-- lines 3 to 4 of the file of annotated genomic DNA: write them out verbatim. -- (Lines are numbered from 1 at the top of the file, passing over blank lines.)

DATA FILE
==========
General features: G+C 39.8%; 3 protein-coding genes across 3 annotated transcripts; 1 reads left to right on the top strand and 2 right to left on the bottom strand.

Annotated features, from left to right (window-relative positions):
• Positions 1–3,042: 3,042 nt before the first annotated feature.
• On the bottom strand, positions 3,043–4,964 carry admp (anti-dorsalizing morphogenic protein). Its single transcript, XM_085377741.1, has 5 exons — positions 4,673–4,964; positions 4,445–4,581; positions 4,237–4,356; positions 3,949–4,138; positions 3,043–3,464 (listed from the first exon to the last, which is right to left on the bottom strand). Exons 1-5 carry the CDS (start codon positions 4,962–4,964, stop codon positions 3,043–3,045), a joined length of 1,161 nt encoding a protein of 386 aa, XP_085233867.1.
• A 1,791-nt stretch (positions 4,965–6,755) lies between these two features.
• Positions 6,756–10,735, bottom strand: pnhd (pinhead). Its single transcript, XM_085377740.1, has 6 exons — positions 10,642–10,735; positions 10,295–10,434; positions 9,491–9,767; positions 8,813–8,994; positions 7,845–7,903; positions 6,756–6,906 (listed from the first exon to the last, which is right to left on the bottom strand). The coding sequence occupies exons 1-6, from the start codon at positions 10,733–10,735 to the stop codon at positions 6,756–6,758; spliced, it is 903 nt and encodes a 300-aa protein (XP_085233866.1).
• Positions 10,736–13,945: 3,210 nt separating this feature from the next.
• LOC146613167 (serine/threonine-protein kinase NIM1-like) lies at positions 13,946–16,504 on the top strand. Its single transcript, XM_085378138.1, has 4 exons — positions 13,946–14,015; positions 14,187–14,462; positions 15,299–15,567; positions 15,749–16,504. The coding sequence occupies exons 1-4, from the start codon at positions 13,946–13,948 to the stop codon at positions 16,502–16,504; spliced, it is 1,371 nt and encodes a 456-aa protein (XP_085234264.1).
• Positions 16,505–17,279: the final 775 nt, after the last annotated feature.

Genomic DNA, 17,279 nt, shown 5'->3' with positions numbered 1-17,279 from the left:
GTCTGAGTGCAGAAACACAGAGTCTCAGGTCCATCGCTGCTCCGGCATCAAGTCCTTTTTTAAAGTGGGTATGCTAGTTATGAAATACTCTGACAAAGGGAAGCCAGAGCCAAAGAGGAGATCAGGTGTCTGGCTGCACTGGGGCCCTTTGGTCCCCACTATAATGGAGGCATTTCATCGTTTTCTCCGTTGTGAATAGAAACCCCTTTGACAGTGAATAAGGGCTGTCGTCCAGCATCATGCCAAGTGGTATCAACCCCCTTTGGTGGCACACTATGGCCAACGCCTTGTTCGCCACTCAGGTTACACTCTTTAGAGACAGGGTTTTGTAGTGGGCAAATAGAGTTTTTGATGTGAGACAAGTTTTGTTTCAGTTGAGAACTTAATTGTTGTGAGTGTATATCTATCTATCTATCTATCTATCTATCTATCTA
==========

• Positions 1–3,042: 3,042 nt before the first annotated feature.
• On the bottom strand, positions 3,043–4,964 carry admp (anti-dorsalizing morphogenic protein). Its single transcript, XM_085377741.1, has 5 exons — positions 4,673–4,964; positions 4,445–4,581; positions 4,237–4,356; positions 3,949–4,138; positions 3,043–3,464 (listed from the first exon to the last, which is right to left on the bottom strand). Exons 1-5 carry the CDS (start codon positions 4,962–4,964, stop codon positions 3,043–3,045), a joined length of 1,161 nt encoding a protein of 386 aa, XP_085233867.1.